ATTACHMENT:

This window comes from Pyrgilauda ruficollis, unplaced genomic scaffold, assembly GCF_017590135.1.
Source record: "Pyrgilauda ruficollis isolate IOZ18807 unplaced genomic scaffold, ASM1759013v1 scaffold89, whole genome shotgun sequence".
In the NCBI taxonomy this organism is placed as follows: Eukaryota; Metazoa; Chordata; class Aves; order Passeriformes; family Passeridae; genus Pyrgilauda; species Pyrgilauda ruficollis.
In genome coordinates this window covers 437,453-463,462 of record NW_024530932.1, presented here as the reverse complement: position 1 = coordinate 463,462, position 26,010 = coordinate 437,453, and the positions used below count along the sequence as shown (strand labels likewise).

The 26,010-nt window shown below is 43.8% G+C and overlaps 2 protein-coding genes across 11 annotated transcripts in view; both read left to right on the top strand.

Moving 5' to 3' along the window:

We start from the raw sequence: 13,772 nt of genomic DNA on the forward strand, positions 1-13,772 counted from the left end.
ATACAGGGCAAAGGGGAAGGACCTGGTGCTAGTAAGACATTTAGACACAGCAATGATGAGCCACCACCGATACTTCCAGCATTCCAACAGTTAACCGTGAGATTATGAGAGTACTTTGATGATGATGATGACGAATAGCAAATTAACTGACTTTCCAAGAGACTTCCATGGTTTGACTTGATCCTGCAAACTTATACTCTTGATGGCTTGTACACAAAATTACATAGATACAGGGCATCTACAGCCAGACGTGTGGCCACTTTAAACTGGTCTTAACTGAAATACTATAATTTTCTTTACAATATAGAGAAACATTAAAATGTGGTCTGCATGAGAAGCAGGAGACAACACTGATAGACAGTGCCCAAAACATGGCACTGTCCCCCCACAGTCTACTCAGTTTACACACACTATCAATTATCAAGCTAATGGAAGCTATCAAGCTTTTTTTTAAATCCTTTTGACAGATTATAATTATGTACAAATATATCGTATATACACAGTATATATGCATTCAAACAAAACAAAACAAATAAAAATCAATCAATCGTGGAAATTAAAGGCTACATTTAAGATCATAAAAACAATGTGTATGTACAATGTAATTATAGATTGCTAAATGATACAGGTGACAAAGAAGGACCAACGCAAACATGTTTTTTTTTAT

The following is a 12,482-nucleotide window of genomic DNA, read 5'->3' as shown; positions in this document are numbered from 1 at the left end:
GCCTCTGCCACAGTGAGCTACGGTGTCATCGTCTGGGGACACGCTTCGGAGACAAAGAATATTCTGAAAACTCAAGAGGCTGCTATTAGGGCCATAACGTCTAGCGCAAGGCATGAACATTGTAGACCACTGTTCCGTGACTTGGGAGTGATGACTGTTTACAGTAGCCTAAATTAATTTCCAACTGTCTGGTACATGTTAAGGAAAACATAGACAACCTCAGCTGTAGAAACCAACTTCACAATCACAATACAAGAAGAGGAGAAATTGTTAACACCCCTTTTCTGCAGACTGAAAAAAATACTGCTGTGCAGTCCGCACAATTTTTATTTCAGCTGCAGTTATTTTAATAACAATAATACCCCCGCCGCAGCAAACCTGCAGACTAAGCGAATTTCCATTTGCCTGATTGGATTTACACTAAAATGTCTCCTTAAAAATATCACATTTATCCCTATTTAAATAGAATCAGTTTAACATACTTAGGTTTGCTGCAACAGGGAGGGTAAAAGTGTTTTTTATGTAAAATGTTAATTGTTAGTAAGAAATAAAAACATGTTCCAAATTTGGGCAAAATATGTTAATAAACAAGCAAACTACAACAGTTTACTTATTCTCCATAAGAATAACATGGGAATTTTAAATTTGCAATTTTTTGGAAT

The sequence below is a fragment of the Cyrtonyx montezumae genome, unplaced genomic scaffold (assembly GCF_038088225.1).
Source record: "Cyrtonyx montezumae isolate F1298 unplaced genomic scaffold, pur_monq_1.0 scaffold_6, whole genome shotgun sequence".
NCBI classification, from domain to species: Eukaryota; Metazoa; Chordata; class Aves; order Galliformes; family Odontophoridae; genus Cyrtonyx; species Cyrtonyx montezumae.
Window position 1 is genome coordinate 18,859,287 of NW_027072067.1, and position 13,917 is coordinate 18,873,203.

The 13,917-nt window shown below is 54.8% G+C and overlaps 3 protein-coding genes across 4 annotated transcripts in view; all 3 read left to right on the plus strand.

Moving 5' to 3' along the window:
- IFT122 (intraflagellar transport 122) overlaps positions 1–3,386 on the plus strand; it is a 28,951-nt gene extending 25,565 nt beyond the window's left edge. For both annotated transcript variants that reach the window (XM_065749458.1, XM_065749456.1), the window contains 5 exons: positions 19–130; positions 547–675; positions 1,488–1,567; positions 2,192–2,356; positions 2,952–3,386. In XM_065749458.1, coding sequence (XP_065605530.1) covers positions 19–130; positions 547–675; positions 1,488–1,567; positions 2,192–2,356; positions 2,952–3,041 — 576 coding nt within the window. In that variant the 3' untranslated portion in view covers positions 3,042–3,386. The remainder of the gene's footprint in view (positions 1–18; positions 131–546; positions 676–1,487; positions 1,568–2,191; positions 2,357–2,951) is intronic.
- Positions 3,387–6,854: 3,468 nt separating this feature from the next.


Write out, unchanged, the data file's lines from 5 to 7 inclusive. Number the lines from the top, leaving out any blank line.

The 26,010-nt window shown below is 43.8% G+C and overlaps 2 protein-coding genes across 11 annotated transcripts in view; both read left to right on the top strand.

Moving 5' to 3' along the window:

We start from the raw sequence: 13,772 nt of genomic DNA on the forward strand, positions 1-13,772 counted from the left end.